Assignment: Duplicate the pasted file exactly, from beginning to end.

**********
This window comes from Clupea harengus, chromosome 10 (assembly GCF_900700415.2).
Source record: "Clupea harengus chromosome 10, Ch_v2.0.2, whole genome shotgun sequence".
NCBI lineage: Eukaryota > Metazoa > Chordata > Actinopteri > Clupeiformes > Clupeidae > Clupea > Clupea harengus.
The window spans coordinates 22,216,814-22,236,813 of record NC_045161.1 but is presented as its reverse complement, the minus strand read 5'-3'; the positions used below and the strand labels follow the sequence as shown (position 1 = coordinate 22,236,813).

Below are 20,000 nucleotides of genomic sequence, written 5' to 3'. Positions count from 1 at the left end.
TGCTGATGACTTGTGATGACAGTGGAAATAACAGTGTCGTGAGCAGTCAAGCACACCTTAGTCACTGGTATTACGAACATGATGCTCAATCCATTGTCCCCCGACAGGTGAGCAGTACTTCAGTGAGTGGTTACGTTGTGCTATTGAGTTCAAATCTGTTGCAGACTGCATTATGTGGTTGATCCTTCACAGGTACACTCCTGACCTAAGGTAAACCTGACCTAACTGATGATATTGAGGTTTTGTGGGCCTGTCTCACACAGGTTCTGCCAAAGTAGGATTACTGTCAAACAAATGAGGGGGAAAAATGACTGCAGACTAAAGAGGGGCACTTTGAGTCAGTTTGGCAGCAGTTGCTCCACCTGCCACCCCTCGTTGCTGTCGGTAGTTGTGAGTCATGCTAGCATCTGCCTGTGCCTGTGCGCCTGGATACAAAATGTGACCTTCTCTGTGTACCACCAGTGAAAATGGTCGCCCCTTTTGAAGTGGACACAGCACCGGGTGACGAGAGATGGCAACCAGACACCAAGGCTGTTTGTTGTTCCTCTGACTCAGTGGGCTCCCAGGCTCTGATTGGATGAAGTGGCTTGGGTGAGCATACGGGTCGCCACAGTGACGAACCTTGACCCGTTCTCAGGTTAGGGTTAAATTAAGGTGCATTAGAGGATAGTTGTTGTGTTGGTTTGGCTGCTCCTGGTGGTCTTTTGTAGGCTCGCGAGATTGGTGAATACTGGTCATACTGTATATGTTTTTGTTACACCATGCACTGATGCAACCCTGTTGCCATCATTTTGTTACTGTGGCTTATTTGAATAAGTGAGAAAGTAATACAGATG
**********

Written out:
This window comes from Clupea harengus, chromosome 10 (assembly GCF_900700415.2).
Source record: "Clupea harengus chromosome 10, Ch_v2.0.2, whole genome shotgun sequence".
NCBI lineage: Eukaryota > Metazoa > Chordata > Actinopteri > Clupeiformes > Clupeidae > Clupea > Clupea harengus.
The window spans coordinates 22,216,814-22,236,813 of record NC_045161.1 but is presented as its reverse complement, the minus strand read 5'-3'; the positions used below and the strand labels follow the sequence as shown (position 1 = coordinate 22,236,813).

Below are 20,000 nucleotides of genomic sequence, written 5' to 3'. Positions count from 1 at the left end.
TGCTGATGACTTGTGATGACAGTGGAAATAACAGTGTCGTGAGCAGTCAAGCACACCTTAGTCACTGGTATTACGAACATGATGCTCAATCCATTGTCCCCCGACAGGTGAGCAGTACTTCAGTGAGTGGTTACGTTGTGCTATTGAGTTCAAATCTGTTGCAGACTGCATTATGTGGTTGATCCTTCACAGGTACACTCCTGACCTAAGGTAAACCTGACCTAACTGATGATATTGAGGTTTTGTGGGCCTGTCTCACACAGGTTCTGCCAAAGTAGGATTACTGTCAAACAAATGAGGGGGAAAAATGACTGCAGACTAAAGAGGGGCACTTTGAGTCAGTTTGGCAGCAGTTGCTCCACCTGCCACCCCTCGTTGCTGTCGGTAGTTGTGAGTCATGCTAGCATCTGCCTGTGCCTGTGCGCCTGGATACAAAATGTGACCTTCTCTGTGTACCACCAGTGAAAATGGTCGCCCCTTTTGAAGTGGACACAGCACCGGGTGACGAGAGATGGCAACCAGACACCAAGGCTGTTTGTTGTTCCTCTGACTCAGTGGGCTCCCAGGCTCTGATTGGATGAAGTGGCTTGGGTGAGCATACGGGTCGCCACAGTGACGAACCTTGACCCGTTCTCAGGTTAGGGTTAAATTAAGGTGCATTAGAGGATAGTTGTTGTGTTGGTTTGGCTGCTCCTGGTGGTCTTTTGTAGGCTCGCGAGATTGGTGAATACTGGTCATACTGTATATGTTTTTGTTACACCATGCACTGATGCAACCCTGTTGCCATCATTTTGTTACTGTGGCTTATTTGAATAAGTGAGAAAGTAATACAGATG